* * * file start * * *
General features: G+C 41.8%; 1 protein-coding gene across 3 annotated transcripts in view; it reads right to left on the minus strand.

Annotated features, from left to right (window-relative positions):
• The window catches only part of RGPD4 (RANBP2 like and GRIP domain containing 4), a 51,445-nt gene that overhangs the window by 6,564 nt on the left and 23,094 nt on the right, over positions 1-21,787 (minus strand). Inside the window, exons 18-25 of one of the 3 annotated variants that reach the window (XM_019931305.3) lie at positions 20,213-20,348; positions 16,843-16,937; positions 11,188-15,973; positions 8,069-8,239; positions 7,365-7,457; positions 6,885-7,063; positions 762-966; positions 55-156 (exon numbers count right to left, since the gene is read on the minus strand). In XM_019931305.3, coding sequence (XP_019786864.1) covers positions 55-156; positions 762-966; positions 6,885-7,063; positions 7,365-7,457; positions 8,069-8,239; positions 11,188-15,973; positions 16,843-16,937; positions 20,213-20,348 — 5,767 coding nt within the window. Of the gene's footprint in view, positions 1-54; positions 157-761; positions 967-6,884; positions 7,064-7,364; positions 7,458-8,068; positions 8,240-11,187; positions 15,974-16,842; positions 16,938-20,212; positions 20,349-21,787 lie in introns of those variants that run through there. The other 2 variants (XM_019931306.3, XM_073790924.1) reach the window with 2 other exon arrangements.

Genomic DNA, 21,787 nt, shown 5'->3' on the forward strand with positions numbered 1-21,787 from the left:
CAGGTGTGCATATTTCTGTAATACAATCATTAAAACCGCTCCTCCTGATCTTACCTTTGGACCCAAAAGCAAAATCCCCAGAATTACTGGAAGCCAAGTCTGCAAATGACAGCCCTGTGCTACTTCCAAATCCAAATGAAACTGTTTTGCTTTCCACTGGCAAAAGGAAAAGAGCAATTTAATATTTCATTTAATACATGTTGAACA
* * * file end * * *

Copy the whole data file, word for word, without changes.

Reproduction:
General features: G+C 41.8%; 1 protein-coding gene across 3 annotated transcripts in view; it reads right to left on the minus strand.

Annotated features, from left to right (window-relative positions):
• The window catches only part of RGPD4 (RANBP2 like and GRIP domain containing 4), a 51,445-nt gene that overhangs the window by 6,564 nt on the left and 23,094 nt on the right, over positions 1-21,787 (minus strand). Inside the window, exons 18-25 of one of the 3 annotated variants that reach the window (XM_019931305.3) lie at positions 20,213-20,348; positions 16,843-16,937; positions 11,188-15,973; positions 8,069-8,239; positions 7,365-7,457; positions 6,885-7,063; positions 762-966; positions 55-156 (exon numbers count right to left, since the gene is read on the minus strand). In XM_019931305.3, coding sequence (XP_019786864.1) covers positions 55-156; positions 762-966; positions 6,885-7,063; positions 7,365-7,457; positions 8,069-8,239; positions 11,188-15,973; positions 16,843-16,937; positions 20,213-20,348 — 5,767 coding nt within the window. Of the gene's footprint in view, positions 1-54; positions 157-761; positions 967-6,884; positions 7,064-7,364; positions 7,458-8,068; positions 8,240-11,187; positions 15,974-16,842; positions 16,938-20,212; positions 20,349-21,787 lie in introns of those variants that run through there. The other 2 variants (XM_019931306.3, XM_073790924.1) reach the window with 2 other exon arrangements.

Genomic DNA, 21,787 nt, shown 5'->3' on the forward strand with positions numbered 1-21,787 from the left:
CAGGTGTGCATATTTCTGTAATACAATCATTAAAACCGCTCCTCCTGATCTTACCTTTGGACCCAAAAGCAAAATCCCCAGAATTACTGGAAGCCAAGTCTGCAAATGACAGCCCTGTGCTACTTCCAAATCCAAATGAAACTGTTTTGCTTTCCACTGGCAAAAGGAAAAGAGCAATTTAATATTTCATTTAATACATGTTGAACA